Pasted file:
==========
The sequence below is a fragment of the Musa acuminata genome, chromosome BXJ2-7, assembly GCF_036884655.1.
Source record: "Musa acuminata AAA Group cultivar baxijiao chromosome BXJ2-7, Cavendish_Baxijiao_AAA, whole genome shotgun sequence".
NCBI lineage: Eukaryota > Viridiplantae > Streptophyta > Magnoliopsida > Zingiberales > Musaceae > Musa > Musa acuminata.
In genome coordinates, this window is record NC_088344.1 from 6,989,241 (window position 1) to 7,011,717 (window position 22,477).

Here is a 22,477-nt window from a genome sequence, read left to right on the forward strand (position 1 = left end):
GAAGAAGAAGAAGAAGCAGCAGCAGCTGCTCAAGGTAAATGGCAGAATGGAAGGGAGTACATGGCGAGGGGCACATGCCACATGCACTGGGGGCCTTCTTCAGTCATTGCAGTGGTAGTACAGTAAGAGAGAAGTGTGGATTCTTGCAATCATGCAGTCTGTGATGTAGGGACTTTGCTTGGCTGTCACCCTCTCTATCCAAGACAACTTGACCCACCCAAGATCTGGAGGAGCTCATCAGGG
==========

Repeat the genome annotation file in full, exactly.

The sequence below is a fragment of the Musa acuminata genome, chromosome BXJ2-7, assembly GCF_036884655.1.
Source record: "Musa acuminata AAA Group cultivar baxijiao chromosome BXJ2-7, Cavendish_Baxijiao_AAA, whole genome shotgun sequence".
NCBI lineage: Eukaryota > Viridiplantae > Streptophyta > Magnoliopsida > Zingiberales > Musaceae > Musa > Musa acuminata.
In genome coordinates, this window is record NC_088344.1 from 6,989,241 (window position 1) to 7,011,717 (window position 22,477).

Here is a 22,477-nt window from a genome sequence, read left to right on the forward strand (position 1 = left end):
GAAGAAGAAGAAGAAGCAGCAGCAGCTGCTCAAGGTAAATGGCAGAATGGAAGGGAGTACATGGCGAGGGGCACATGCCACATGCACTGGGGGCCTTCTTCAGTCATTGCAGTGGTAGTACAGTAAGAGAGAAGTGTGGATTCTTGCAATCATGCAGTCTGTGATGTAGGGACTTTGCTTGGCTGTCACCCTCTCTATCCAAGACAACTTGACCCACCCAAGATCTGGAGGAGCTCATCAGGG